While Michelangelo’s works are revered for their monumental and sculptural quality, Sebastiano’s approach displays the rich poetry of the Venetian forms during the Renaissance period. Combined, their unique partnership yields a sense of spiritual solemnity and almost restrained emotionalism… It’s both, an educational and highly evocative experience!
Dates: 15 March – 25 June 2017
National Gallery, Trafalgar Square, London WC2N 5DN
Howard Hodgkins: Absent Friends, National Portrait Gallery
It’s worth your while to pop around the corner to the National Portrait Gallery too, where the last major work by contemporary British artist Howard Hodgkin, painted right before his recent death at the age of 84, is on view.
The abstract piece is but one of the vast collection of Hodgkin’s portraits, featuring his friends, fellow artists, collectors and indeed lover, through intensely rich colours and poetic brushstrokes, and by exploring the role of memory.
I’ll be the first to confess that it took me a few circles around each painting to fully grasp Hodgkin’s unique visual language… But by the time I left (a good few hours later), I did so having broadened my understanding of the different forms of representation, beyond the norms of what is traditionally accepted as conventional.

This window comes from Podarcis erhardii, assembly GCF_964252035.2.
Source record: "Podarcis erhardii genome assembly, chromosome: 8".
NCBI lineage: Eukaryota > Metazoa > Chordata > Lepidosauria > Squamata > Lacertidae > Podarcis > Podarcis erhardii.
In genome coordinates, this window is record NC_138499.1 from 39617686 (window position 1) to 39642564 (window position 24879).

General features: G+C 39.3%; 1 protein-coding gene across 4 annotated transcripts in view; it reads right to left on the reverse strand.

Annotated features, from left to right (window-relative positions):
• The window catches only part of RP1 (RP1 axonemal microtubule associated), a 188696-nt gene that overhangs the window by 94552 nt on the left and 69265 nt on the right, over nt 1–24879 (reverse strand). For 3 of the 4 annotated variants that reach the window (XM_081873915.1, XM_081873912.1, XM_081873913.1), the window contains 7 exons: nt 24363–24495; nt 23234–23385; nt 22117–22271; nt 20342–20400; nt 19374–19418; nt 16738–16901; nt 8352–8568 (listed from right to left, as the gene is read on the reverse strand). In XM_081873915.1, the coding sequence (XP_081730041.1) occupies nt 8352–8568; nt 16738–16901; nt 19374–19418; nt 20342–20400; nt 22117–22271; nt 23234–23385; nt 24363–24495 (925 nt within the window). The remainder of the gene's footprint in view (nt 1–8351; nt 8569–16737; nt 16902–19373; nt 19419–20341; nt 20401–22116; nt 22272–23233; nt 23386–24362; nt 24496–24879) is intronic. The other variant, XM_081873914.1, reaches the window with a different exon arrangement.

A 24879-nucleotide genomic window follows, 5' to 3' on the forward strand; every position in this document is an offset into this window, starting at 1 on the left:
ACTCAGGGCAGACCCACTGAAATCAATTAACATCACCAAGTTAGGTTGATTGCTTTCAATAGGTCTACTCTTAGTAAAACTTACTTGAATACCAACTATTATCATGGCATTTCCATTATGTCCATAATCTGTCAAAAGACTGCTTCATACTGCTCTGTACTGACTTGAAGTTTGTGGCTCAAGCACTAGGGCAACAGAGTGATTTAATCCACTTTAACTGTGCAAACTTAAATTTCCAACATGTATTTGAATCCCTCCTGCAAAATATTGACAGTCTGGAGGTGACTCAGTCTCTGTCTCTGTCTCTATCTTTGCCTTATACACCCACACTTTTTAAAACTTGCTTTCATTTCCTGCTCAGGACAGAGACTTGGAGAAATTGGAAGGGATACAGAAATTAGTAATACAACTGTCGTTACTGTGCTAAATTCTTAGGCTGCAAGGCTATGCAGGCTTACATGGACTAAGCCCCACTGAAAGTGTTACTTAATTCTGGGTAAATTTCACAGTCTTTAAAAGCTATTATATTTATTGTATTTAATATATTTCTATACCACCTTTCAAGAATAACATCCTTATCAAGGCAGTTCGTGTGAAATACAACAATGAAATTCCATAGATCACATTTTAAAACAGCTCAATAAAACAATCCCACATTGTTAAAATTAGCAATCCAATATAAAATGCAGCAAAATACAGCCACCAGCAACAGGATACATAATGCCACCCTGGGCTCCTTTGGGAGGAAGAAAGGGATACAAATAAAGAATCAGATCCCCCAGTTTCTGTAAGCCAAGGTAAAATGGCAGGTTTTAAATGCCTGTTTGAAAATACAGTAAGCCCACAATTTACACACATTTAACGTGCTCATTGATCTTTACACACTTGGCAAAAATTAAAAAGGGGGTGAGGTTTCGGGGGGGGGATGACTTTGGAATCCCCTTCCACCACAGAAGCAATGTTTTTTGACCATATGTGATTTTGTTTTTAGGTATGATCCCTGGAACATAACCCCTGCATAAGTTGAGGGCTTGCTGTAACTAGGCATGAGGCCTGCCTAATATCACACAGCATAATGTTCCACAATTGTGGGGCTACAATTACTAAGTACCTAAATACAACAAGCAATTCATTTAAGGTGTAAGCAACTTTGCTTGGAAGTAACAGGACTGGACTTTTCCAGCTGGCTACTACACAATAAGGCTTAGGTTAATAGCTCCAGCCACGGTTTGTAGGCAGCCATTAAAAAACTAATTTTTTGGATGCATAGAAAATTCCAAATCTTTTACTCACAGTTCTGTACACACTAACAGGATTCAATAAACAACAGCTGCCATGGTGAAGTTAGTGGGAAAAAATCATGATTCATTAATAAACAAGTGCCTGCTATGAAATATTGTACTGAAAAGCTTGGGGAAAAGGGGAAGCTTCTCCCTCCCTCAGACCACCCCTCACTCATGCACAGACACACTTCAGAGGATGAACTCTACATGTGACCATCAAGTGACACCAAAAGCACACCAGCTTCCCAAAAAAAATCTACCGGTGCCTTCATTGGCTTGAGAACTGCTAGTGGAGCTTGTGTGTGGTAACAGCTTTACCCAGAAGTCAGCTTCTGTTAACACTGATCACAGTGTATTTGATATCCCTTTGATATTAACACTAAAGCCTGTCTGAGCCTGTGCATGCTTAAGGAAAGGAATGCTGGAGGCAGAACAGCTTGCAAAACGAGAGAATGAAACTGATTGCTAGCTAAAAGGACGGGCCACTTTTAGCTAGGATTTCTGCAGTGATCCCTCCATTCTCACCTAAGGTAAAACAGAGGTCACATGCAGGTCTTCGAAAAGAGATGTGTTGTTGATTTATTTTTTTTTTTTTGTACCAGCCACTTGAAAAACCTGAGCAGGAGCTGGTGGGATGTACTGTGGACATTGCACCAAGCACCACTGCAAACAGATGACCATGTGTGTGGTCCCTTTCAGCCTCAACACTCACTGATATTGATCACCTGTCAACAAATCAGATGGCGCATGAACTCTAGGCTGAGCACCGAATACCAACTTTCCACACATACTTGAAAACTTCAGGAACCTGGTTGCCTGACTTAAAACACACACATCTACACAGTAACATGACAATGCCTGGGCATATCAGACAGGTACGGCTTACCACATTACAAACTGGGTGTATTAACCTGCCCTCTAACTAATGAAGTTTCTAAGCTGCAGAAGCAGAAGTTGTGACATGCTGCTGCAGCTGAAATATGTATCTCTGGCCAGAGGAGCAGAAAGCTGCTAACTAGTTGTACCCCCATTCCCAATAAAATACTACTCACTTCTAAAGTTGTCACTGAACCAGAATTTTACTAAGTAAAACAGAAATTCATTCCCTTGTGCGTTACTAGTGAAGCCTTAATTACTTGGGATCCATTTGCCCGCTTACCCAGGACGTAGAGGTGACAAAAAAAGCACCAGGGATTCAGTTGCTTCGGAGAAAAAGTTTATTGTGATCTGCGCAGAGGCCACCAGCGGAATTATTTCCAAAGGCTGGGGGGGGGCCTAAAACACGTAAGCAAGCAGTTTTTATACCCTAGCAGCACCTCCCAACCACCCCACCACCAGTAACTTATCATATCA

National Portrait Gallery, St. Martin’s Pl, London WC2H 0HE
Dates: 23 March – 18 June 2017
David Hockney, Tate Britain
From his time living in L.A. to the romantic poetry of Yorkshire landscapes and innovative approach to iPad art, this all-encompassing retrospective offers an in-depth lens into the influences and inspirations driving the development and evolution of Hockney’s iconic style… Spanning sixty years, the exhibit showcases a comprehensive collection of paintings, drawings, prints, photography and video; and is simply unmissable.
Dates: 9 February – 29 May 2017
Tate Britain, Millbank London SW1P 4RG
Revolution: Russian Art 1917–1932, Royal Academy of Arts
This vividly expressive – and at times, poignant – exhibition at the R.A. offers a fascinating lesson in the history of the Russian Revolution, from when the Tsarist rule ended in 1917 through to the rapid rise of Communism.
The initial sense of optimism reflects powerfully in the creative freedom manifested in Russian Art by artists such as Chagall… only to be suppressed by the imposed ideals of Socialist Realism, which was more aligned with the Communist vision.